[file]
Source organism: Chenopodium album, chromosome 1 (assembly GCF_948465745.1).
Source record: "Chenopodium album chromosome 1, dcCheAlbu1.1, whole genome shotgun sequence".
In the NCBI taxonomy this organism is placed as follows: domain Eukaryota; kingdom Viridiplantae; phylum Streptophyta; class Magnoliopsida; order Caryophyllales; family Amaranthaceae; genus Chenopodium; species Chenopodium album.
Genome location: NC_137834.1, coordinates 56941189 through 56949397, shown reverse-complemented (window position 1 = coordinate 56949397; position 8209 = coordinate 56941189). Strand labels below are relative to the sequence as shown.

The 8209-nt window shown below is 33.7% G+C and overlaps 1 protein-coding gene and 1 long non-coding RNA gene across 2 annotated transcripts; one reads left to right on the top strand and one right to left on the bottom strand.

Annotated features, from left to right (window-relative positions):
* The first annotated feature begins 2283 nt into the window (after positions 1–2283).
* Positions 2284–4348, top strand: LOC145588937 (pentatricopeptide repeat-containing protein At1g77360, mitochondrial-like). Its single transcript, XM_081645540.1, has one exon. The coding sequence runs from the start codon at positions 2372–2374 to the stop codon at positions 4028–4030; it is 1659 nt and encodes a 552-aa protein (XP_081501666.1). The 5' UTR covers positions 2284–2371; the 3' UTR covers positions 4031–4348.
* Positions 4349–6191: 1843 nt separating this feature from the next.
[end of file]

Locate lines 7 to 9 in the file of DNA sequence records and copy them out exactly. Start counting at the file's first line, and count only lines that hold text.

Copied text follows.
* The first annotated feature begins 2283 nt into the window (after positions 1–2283).
* Positions 2284–4348, top strand: LOC145588937 (pentatricopeptide repeat-containing protein At1g77360, mitochondrial-like). Its single transcript, XM_081645540.1, has one exon. The coding sequence runs from the start codon at positions 2372–2374 to the stop codon at positions 4028–4030; it is 1659 nt and encodes a 552-aa protein (XP_081501666.1). The 5' UTR covers positions 2284–2371; the 3' UTR covers positions 4031–4348.
* Positions 4349–6191: 1843 nt separating this feature from the next.